Meanwhile, the international press continues to dig further into the claims of the 911 Truth movement. For instance, in a story pegged to the anniversary of the attacks, the Sept. 11, 2009, edition of London's Daily Mail draws on the work of Dr. David Ray Griffin whose book Osama bin Laden: Dead or Alive? suggests that bin Laden died of kidney failure -- in December 2001. Griffin goes on to challenge the authenticity of audio messages attributed to bin Laden since that time.

Soon thereafter, Griffin -- one of the leading spokespeople for the 911 Truth movement -- was named one of "The Fifty People who Matter Today" by Britain's New Statesman. In November 2009, Griffin joined other prominent truthers on the Canadian Broadcast Corporation's award-winning series The Fifth Estate. The report, aptly titled "The Unofficial Story [12]," explores a number of inconsistencies in the dominant media narrative surrounding 9/11.

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Changing journalistic attitudes toward the 911 Truth movement is a welcome and long overdue development. We also owe a debt of gratitude to international news workers who have shifted the terms of the debate away from conspiracy theory to a legitimate scientific debate worthy of public scrutiny.
"Changing journalistic attitudes toward the 911 Truth movement is a welcome and long overdue development."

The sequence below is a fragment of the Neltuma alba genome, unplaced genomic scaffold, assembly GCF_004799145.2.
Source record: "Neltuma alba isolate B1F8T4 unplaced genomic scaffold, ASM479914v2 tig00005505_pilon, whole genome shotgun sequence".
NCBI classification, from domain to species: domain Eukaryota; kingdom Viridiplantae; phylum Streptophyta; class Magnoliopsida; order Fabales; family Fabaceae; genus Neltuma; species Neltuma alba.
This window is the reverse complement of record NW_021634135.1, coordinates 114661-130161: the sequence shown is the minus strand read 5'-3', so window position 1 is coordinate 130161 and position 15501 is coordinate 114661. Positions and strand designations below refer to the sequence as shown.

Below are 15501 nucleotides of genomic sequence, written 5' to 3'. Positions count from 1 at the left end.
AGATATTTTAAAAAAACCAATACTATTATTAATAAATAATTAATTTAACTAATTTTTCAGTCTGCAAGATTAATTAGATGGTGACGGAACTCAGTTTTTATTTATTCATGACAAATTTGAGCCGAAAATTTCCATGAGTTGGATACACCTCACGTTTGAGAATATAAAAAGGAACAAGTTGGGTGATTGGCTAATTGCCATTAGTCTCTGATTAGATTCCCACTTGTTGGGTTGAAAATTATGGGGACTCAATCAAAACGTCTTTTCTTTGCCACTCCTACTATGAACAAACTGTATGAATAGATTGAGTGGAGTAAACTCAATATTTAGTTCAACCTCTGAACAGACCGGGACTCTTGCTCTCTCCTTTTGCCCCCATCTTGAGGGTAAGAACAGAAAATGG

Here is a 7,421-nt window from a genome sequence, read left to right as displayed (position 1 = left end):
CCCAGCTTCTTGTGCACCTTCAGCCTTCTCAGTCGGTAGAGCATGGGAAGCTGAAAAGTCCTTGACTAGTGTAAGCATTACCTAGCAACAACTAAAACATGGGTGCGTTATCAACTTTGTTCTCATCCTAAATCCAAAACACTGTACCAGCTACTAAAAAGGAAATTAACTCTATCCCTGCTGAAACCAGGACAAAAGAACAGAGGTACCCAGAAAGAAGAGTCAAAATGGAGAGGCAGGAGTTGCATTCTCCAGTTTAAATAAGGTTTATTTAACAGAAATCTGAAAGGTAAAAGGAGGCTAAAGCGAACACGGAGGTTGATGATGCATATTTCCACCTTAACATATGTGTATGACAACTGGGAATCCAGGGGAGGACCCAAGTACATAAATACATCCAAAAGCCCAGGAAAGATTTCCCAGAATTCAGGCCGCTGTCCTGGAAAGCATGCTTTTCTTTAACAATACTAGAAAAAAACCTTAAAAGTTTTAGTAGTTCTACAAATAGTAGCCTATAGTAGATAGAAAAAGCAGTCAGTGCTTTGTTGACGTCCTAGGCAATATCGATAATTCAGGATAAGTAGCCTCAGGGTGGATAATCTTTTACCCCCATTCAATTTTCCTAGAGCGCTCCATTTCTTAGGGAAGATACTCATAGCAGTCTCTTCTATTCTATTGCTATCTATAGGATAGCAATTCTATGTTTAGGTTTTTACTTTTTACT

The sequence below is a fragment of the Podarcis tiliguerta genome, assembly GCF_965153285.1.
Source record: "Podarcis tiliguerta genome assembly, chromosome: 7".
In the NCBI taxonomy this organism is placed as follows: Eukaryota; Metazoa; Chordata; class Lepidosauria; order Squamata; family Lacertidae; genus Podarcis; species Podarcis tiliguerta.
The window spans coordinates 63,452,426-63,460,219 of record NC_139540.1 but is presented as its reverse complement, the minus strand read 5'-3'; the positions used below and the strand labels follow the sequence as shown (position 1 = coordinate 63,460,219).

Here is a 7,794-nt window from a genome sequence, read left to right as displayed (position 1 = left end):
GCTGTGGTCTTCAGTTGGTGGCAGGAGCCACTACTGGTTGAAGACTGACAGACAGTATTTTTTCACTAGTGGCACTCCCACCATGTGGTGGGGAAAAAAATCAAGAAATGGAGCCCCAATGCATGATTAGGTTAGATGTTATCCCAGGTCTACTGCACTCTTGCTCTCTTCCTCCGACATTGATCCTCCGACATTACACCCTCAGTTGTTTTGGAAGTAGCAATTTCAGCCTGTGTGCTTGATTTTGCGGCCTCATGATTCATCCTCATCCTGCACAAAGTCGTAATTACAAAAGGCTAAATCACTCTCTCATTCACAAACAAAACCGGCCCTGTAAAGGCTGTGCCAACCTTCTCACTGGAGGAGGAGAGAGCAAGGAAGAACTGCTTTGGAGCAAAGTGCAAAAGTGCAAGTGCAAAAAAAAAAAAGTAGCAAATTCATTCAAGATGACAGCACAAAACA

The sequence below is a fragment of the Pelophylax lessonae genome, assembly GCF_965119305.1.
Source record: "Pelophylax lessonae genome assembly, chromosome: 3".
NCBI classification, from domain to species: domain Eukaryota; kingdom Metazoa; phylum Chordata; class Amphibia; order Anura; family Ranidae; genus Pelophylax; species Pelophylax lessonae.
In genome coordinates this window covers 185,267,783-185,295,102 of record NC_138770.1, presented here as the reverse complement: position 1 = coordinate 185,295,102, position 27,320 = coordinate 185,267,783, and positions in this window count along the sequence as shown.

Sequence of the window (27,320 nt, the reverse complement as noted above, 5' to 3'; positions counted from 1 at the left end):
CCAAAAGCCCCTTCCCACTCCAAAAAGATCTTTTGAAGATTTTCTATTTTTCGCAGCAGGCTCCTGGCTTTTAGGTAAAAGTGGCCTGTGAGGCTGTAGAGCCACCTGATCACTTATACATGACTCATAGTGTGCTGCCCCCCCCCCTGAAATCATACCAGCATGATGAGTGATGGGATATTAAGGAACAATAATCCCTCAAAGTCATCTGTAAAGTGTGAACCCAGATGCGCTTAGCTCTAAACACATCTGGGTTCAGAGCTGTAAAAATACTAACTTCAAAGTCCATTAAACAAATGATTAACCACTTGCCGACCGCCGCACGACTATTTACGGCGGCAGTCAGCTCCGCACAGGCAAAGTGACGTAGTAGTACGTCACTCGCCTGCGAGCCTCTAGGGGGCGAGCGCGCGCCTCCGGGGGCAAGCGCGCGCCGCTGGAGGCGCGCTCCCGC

By the same token, we should acknowledge the vital work of domestic, independent and community media in breaking the silence surrounding legitimate concerns with the official story of 911 -- a story that the U.S. corporate media helped construct in the wake of the attacks and which it continues to cling to today, despite growing evidence to the contrary.

All of which is to say that the news media are the lifeblood of social movements. In the absence of thorough, substantive and accurate reporting of social movements, taboo subjects and uncomfortable truths remain out of sight and out of mind.

When it comes to the legitimate concerns raised by the 911 Truth movement, the U.S. media would do well to lose the ostrich routine.

Kevin Howley is associate professor of media studies at DePauw University. He is editor of Understanding Community Media (Sage, 2010). He writes regularly on media, culture and politics at e-chreia [13].